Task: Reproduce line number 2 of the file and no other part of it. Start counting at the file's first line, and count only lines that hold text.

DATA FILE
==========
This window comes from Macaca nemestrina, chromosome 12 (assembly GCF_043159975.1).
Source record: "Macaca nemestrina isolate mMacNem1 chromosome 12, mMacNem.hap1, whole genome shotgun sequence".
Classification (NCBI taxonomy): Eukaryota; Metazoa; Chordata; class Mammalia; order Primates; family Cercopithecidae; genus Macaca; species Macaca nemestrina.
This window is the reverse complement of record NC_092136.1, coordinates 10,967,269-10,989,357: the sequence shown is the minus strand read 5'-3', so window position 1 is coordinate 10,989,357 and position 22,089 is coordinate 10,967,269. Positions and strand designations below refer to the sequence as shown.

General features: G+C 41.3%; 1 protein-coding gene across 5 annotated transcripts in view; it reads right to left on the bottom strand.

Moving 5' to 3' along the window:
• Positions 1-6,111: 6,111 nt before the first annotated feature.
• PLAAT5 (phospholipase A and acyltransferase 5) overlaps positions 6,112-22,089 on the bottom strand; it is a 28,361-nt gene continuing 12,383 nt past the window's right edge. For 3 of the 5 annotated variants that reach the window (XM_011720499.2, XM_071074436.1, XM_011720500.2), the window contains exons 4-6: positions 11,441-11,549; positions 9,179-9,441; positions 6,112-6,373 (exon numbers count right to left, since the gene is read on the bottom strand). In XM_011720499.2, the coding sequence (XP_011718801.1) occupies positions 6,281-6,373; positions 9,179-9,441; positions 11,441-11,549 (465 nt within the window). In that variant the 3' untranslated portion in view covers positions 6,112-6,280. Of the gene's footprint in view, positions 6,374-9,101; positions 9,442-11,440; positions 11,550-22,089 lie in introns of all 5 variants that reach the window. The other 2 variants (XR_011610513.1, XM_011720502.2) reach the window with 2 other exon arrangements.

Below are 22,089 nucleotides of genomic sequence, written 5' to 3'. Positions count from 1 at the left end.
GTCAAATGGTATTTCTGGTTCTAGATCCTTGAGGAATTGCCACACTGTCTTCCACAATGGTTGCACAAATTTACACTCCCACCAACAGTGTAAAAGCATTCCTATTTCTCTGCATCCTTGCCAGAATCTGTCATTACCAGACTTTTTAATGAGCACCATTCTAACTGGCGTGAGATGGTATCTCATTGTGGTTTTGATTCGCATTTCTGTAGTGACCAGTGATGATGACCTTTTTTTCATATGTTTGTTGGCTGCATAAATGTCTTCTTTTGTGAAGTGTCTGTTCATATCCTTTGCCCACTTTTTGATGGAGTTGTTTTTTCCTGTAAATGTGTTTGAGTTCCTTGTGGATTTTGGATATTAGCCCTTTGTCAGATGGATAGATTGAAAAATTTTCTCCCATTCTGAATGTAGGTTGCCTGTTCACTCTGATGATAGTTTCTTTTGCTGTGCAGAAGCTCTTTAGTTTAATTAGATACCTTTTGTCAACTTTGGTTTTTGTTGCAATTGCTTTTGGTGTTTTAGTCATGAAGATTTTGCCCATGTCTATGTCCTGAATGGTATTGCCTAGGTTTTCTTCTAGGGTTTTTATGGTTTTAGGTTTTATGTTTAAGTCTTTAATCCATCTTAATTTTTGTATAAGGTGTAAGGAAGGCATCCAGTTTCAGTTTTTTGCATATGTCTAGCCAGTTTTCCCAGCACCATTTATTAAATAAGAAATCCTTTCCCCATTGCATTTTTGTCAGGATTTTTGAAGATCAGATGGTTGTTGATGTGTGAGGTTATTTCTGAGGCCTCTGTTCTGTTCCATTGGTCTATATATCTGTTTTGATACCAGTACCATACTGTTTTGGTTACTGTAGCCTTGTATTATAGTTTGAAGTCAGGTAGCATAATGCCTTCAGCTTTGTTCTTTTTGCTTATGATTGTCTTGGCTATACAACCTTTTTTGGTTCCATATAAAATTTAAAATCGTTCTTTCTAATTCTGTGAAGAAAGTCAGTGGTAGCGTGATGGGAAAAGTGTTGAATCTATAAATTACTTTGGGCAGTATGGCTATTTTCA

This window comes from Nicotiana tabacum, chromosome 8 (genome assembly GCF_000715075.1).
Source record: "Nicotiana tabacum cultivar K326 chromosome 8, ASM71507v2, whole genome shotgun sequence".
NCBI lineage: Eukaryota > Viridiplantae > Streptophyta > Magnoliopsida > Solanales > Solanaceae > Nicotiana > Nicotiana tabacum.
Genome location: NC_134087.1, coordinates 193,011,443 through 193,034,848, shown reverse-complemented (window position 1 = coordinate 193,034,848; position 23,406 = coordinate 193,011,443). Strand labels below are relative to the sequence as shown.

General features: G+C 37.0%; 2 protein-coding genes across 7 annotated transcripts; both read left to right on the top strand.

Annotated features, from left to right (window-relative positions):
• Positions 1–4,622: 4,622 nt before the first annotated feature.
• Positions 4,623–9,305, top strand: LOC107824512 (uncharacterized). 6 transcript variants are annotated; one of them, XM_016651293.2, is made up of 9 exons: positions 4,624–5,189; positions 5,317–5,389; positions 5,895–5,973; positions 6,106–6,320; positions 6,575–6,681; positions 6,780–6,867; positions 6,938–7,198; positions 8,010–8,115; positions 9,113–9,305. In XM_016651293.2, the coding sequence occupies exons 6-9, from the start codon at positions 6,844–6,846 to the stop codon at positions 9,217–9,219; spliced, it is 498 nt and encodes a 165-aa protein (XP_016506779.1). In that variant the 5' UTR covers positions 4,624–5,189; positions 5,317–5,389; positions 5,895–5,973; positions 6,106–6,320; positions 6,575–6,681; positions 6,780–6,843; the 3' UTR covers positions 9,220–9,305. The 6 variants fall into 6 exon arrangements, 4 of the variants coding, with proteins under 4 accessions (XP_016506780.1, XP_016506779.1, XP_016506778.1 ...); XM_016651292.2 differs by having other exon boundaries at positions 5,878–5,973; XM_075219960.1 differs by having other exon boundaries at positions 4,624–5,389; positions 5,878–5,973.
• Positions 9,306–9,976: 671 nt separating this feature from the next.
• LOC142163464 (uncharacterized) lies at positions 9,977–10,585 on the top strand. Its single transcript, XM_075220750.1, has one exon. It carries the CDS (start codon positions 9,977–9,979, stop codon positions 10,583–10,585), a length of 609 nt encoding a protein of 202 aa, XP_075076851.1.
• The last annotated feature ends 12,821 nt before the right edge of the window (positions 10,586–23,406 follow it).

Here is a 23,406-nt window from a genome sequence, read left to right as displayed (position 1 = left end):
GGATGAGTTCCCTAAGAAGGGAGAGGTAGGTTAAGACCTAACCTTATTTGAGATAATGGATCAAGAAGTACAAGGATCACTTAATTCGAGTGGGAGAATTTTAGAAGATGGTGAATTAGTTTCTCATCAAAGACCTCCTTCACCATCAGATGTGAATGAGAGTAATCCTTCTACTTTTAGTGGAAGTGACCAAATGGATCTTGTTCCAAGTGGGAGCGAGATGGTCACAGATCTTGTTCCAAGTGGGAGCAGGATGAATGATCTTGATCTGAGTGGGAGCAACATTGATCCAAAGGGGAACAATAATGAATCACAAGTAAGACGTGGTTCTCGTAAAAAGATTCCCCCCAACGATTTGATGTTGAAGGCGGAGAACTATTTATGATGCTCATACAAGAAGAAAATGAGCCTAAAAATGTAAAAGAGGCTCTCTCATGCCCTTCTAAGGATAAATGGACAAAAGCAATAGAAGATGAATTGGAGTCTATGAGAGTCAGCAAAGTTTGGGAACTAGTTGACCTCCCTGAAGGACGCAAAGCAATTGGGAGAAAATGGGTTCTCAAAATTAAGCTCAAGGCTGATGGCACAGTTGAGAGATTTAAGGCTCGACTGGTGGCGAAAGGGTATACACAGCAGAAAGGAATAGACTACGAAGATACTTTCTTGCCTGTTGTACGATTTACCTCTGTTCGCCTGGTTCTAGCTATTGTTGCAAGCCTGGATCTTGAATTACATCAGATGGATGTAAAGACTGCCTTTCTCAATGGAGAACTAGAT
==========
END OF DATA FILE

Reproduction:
Source record: "Macaca nemestrina isolate mMacNem1 chromosome 12, mMacNem.hap1, whole genome shotgun sequence".